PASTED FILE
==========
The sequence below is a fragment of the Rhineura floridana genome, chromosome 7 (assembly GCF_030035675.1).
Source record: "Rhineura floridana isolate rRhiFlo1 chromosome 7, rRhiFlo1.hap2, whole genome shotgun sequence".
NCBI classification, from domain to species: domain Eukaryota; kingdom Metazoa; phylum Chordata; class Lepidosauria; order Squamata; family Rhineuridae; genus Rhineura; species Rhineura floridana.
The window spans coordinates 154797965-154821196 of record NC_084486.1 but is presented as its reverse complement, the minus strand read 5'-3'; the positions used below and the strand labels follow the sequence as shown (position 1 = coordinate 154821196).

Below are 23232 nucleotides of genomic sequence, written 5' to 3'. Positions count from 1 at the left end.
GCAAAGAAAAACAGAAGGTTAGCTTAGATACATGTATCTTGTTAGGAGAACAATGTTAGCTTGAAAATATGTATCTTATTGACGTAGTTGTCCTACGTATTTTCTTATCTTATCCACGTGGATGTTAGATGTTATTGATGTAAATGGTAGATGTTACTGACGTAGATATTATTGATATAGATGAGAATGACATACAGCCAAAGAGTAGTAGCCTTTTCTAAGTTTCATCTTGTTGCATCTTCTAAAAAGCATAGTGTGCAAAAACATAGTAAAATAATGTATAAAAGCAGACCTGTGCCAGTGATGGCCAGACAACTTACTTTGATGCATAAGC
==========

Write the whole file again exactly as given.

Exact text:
The sequence below is a fragment of the Rhineura floridana genome, chromosome 7 (assembly GCF_030035675.1).
Source record: "Rhineura floridana isolate rRhiFlo1 chromosome 7, rRhiFlo1.hap2, whole genome shotgun sequence".
NCBI classification, from domain to species: domain Eukaryota; kingdom Metazoa; phylum Chordata; class Lepidosauria; order Squamata; family Rhineuridae; genus Rhineura; species Rhineura floridana.
The window spans coordinates 154797965-154821196 of record NC_084486.1 but is presented as its reverse complement, the minus strand read 5'-3'; the positions used below and the strand labels follow the sequence as shown (position 1 = coordinate 154821196).

Below are 23232 nucleotides of genomic sequence, written 5' to 3'. Positions count from 1 at the left end.
GCAAAGAAAAACAGAAGGTTAGCTTAGATACATGTATCTTGTTAGGAGAACAATGTTAGCTTGAAAATATGTATCTTATTGACGTAGTTGTCCTACGTATTTTCTTATCTTATCCACGTGGATGTTAGATGTTATTGATGTAAATGGTAGATGTTACTGACGTAGATATTATTGATATAGATGAGAATGACATACAGCCAAAGAGTAGTAGCCTTTTCTAAGTTTCATCTTGTTGCATCTTCTAAAAAGCATAGTGTGCAAAAACATAGTAAAATAATGTATAAAAGCAGACCTGTGCCAGTGATGGCCAGACAACTTACTTTGATGCATAAGC